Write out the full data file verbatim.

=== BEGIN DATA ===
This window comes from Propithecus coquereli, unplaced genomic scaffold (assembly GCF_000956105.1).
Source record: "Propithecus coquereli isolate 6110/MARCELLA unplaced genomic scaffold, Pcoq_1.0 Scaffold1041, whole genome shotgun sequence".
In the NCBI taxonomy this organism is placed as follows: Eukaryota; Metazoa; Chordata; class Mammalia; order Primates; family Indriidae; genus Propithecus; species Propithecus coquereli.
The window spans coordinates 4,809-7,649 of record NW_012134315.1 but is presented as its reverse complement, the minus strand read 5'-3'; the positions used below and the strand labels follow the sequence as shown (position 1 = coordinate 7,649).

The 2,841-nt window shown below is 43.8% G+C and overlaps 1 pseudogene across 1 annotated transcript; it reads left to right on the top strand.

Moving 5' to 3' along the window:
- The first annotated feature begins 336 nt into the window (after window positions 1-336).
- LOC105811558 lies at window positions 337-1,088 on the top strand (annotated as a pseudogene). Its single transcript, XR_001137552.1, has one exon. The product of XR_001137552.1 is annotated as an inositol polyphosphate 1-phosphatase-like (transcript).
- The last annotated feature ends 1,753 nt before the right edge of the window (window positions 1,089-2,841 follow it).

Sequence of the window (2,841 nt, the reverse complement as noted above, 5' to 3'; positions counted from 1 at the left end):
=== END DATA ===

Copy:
This window comes from Propithecus coquereli, unplaced genomic scaffold (assembly GCF_000956105.1).
Source record: "Propithecus coquereli isolate 6110/MARCELLA unplaced genomic scaffold, Pcoq_1.0 Scaffold1041, whole genome shotgun sequence".
In the NCBI taxonomy this organism is placed as follows: Eukaryota; Metazoa; Chordata; class Mammalia; order Primates; family Indriidae; genus Propithecus; species Propithecus coquereli.
The window spans coordinates 4,809-7,649 of record NW_012134315.1 but is presented as its reverse complement, the minus strand read 5'-3'; the positions used below and the strand labels follow the sequence as shown (position 1 = coordinate 7,649).

The 2,841-nt window shown below is 43.8% G+C and overlaps 1 pseudogene across 1 annotated transcript; it reads left to right on the top strand.

Moving 5' to 3' along the window:
- The first annotated feature begins 336 nt into the window (after window positions 1-336).
- LOC105811558 lies at window positions 337-1,088 on the top strand (annotated as a pseudogene). Its single transcript, XR_001137552.1, has one exon. The product of XR_001137552.1 is annotated as an inositol polyphosphate 1-phosphatase-like (transcript).
- The last annotated feature ends 1,753 nt before the right edge of the window (window positions 1,089-2,841 follow it).

Sequence of the window (2,841 nt, the reverse complement as noted above, 5' to 3'; positions counted from 1 at the left end):